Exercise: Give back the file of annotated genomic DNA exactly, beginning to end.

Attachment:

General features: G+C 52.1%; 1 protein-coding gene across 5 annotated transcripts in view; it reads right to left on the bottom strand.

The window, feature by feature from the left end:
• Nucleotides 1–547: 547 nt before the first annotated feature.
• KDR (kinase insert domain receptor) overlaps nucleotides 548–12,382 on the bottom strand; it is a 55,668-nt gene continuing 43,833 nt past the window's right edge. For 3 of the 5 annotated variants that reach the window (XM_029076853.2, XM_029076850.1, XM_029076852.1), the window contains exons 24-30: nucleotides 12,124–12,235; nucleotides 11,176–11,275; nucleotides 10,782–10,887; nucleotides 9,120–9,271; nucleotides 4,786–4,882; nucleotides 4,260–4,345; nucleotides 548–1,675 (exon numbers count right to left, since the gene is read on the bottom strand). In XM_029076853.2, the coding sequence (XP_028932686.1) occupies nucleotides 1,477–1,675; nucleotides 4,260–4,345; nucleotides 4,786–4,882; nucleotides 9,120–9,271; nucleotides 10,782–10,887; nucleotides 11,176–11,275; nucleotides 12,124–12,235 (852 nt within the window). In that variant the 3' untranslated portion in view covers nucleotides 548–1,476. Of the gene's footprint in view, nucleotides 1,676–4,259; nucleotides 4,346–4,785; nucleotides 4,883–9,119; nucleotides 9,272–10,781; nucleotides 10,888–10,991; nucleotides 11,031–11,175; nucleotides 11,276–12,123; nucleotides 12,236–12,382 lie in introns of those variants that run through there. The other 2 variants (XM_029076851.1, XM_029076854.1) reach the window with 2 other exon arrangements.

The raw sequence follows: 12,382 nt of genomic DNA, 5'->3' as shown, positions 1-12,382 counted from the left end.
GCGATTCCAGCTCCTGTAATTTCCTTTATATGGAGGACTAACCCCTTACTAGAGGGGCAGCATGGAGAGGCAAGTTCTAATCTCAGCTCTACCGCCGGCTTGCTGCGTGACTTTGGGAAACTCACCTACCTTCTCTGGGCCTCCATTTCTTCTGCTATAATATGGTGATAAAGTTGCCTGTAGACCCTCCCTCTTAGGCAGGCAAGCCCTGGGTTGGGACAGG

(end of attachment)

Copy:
General features: G+C 52.1%; 1 protein-coding gene across 5 annotated transcripts in view; it reads right to left on the bottom strand.

The window, feature by feature from the left end:
• Nucleotides 1–547: 547 nt before the first annotated feature.
• KDR (kinase insert domain receptor) overlaps nucleotides 548–12,382 on the bottom strand; it is a 55,668-nt gene continuing 43,833 nt past the window's right edge. For 3 of the 5 annotated variants that reach the window (XM_029076853.2, XM_029076850.1, XM_029076852.1), the window contains exons 24-30: nucleotides 12,124–12,235; nucleotides 11,176–11,275; nucleotides 10,782–10,887; nucleotides 9,120–9,271; nucleotides 4,786–4,882; nucleotides 4,260–4,345; nucleotides 548–1,675 (exon numbers count right to left, since the gene is read on the bottom strand). In XM_029076853.2, the coding sequence (XP_028932686.1) occupies nucleotides 1,477–1,675; nucleotides 4,260–4,345; nucleotides 4,786–4,882; nucleotides 9,120–9,271; nucleotides 10,782–10,887; nucleotides 11,176–11,275; nucleotides 12,124–12,235 (852 nt within the window). In that variant the 3' untranslated portion in view covers nucleotides 548–1,476. Of the gene's footprint in view, nucleotides 1,676–4,259; nucleotides 4,346–4,785; nucleotides 4,883–9,119; nucleotides 9,272–10,781; nucleotides 10,888–10,991; nucleotides 11,031–11,175; nucleotides 11,276–12,123; nucleotides 12,236–12,382 lie in introns of those variants that run through there. The other 2 variants (XM_029076851.1, XM_029076854.1) reach the window with 2 other exon arrangements.

The raw sequence follows: 12,382 nt of genomic DNA, 5'->3' as shown, positions 1-12,382 counted from the left end.
GCGATTCCAGCTCCTGTAATTTCCTTTATATGGAGGACTAACCCCTTACTAGAGGGGCAGCATGGAGAGGCAAGTTCTAATCTCAGCTCTACCGCCGGCTTGCTGCGTGACTTTGGGAAACTCACCTACCTTCTCTGGGCCTCCATTTCTTCTGCTATAATATGGTGATAAAGTTGCCTGTAGACCCTCCCTCTTAGGCAGGCAAGCCCTGGGTTGGGACAGG